Portal hypertension is high blood pressure of the portal vein. The portal vein, a major vein in the abdomen, collects nutrient-rich blood from the intestines and delivers it to the liver to nourish it, where it is purified for our body to use.
Like other organs, the liver needs oxygen and nutrients to function, which it receives from the portal vein. After the oxygen-rich and nutrient-rich blood passes through the liver, it flows into the hepatic veins and on into the inferior vena cava, which takes it back to the heart. Blocked or reduced blood flow at any point of this process will result in increased pressure inside the portal vein. When this occurs, blood is detoured into other smaller veins that ultimately allow blood to flow back to the heart. However, these smaller veins can enlarge and form varices (varicose or dilated veins).
The most common cause of portal hypertension is cirrhosis, which refers to the “hardening” of the liver because of scar tissue. The other primary cause of portal hypertension is due to clots which narrow or block blood flow through the veins to and from the liver. Portal hypertension is fairly uncommon, but when it occurs, it most often happens in older adults and may result in death, if untreated.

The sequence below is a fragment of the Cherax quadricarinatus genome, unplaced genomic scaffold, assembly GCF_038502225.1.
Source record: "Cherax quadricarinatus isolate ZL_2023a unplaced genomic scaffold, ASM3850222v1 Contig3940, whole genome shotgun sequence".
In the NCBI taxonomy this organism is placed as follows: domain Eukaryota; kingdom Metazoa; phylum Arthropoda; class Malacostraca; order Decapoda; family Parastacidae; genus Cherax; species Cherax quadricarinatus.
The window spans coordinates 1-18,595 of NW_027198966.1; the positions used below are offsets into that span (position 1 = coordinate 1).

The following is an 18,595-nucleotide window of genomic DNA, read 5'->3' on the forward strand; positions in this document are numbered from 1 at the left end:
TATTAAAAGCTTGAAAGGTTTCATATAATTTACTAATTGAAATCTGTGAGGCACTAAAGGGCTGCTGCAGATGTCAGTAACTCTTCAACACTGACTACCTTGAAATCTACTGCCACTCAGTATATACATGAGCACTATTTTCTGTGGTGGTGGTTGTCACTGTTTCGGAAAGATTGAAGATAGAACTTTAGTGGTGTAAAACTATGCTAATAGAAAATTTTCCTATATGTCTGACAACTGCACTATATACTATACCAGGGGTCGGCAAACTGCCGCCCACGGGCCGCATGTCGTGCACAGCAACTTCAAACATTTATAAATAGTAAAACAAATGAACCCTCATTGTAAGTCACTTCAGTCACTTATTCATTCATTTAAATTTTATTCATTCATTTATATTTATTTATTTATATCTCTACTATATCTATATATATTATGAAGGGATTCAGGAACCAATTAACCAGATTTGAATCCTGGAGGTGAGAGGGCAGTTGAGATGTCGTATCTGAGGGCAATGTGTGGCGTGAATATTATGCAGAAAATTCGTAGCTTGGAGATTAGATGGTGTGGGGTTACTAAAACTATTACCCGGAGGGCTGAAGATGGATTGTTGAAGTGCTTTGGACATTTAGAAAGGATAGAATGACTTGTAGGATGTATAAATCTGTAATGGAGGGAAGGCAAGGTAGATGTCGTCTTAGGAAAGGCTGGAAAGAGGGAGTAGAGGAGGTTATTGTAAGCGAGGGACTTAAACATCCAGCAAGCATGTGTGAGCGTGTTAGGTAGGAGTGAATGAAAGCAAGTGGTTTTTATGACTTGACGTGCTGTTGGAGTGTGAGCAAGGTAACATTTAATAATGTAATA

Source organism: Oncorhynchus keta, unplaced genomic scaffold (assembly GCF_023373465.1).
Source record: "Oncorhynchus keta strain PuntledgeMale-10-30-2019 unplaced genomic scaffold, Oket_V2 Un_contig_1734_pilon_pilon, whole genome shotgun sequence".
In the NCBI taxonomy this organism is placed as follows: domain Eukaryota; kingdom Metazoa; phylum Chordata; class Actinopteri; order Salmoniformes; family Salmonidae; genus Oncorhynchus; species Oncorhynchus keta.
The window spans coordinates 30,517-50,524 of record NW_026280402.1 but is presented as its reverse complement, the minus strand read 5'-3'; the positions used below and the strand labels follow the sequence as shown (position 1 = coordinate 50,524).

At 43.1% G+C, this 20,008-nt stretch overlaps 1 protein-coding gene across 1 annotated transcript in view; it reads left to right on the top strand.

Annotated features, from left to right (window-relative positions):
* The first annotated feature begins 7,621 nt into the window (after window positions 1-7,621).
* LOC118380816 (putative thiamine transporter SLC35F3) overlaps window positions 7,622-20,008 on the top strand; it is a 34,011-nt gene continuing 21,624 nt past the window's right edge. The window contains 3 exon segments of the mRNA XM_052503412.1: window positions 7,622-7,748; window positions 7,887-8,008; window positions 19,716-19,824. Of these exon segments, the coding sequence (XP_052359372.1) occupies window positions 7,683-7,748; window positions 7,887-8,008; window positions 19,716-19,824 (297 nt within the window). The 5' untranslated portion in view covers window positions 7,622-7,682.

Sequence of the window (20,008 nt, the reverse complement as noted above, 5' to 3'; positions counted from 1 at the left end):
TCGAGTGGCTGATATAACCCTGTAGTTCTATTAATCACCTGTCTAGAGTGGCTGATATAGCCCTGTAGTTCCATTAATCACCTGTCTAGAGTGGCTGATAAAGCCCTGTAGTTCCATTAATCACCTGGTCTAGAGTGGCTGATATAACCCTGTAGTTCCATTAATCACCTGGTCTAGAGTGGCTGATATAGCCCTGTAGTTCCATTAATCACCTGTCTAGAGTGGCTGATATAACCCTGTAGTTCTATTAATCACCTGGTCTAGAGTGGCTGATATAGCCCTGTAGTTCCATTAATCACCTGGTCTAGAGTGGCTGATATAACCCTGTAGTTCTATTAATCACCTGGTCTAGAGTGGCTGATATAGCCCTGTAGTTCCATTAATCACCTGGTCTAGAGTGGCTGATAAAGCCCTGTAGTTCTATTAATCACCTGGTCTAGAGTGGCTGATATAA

Causes of portal hypertension:
- Cirrhosis of the liver (may be due to alcohol use or hepatitis)
- Clotting of the portal vein
- Clotting of the hepatic veins
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